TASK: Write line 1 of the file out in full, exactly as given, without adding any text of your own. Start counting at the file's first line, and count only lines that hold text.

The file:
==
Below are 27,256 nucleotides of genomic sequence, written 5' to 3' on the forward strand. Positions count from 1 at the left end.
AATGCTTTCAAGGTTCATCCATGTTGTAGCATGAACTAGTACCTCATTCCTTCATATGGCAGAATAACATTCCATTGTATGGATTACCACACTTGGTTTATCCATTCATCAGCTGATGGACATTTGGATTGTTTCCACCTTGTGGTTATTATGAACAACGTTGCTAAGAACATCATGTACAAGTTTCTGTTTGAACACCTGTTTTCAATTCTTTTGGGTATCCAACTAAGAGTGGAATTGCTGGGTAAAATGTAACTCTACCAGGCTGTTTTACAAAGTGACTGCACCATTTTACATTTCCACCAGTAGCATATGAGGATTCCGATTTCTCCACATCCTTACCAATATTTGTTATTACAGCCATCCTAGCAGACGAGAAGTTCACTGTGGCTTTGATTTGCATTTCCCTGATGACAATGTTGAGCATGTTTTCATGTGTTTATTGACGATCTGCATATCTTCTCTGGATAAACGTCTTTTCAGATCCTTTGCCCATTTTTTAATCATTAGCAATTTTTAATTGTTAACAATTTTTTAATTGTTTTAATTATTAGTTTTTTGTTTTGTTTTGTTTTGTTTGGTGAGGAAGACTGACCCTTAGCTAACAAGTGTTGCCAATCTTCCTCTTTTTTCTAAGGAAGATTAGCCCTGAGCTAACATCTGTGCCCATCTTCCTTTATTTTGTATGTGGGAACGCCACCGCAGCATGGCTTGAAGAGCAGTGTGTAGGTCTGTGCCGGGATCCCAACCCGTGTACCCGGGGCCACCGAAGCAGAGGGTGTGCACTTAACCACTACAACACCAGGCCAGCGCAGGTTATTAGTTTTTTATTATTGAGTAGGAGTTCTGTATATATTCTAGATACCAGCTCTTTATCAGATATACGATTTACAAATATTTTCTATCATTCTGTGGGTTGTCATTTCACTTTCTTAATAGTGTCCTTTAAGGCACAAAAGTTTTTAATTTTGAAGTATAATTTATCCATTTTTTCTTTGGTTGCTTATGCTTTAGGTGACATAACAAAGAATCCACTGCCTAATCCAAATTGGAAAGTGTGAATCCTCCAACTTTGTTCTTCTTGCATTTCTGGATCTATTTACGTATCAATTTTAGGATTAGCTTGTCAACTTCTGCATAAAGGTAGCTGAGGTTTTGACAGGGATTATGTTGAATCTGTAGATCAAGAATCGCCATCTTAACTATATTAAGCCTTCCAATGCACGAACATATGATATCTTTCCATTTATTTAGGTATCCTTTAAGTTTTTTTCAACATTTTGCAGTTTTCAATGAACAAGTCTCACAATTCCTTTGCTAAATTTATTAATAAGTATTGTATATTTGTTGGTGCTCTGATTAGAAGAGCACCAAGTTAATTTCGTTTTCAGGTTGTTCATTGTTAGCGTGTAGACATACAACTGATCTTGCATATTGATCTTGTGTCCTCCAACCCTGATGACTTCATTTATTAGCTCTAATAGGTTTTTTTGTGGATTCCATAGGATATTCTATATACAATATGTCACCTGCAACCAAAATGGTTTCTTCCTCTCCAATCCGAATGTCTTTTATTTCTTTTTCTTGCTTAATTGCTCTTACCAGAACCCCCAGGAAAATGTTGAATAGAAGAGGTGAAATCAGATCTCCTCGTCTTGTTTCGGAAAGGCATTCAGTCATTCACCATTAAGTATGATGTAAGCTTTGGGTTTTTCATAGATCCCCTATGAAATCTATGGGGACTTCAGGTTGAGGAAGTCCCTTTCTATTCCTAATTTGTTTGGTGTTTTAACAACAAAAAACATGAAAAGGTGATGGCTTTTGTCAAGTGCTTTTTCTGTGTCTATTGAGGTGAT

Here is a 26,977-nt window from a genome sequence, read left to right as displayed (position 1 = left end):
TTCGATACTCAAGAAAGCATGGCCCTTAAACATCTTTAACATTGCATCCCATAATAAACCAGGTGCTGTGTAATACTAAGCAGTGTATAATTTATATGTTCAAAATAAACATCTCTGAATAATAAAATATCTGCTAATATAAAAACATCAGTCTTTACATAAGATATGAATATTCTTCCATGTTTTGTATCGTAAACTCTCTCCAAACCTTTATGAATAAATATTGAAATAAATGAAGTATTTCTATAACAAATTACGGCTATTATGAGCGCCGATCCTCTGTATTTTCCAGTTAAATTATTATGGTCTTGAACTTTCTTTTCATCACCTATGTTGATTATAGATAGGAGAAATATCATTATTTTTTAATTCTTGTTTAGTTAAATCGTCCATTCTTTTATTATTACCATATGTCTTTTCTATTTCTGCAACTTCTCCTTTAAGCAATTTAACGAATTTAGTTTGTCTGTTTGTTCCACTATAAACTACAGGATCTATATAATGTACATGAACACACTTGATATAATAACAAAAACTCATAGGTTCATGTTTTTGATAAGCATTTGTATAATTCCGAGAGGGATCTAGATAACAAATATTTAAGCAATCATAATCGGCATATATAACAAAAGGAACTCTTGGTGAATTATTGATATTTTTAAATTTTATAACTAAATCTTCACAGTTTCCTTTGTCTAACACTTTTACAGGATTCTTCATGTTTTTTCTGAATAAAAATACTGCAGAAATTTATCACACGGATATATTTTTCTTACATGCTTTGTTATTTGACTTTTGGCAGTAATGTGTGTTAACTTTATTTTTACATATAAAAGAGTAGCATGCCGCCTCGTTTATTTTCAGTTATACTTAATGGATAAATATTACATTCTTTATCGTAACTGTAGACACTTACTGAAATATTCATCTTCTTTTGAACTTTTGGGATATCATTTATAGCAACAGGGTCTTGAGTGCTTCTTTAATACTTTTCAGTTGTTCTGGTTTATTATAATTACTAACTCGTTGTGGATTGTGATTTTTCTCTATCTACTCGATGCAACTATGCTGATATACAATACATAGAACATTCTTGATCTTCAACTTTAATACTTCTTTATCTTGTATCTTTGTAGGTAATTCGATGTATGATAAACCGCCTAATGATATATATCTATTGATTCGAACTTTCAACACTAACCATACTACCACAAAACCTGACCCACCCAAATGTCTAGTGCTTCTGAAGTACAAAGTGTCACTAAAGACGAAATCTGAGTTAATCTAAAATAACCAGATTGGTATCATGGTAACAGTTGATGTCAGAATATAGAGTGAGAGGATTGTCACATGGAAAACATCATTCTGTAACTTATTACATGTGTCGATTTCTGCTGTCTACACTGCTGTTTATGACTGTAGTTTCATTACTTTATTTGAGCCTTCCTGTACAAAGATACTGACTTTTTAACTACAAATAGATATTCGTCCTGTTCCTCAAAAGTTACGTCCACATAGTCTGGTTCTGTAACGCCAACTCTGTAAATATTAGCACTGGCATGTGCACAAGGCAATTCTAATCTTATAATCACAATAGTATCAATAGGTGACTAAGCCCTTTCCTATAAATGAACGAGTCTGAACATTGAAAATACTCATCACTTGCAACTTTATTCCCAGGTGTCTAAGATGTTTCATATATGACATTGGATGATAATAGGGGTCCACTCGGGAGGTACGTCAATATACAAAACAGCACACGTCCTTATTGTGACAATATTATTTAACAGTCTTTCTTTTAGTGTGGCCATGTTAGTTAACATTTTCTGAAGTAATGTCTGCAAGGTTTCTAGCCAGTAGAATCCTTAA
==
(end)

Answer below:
Below are 27,256 nucleotides of genomic sequence, written 5' to 3' on the forward strand. Positions count from 1 at the left end.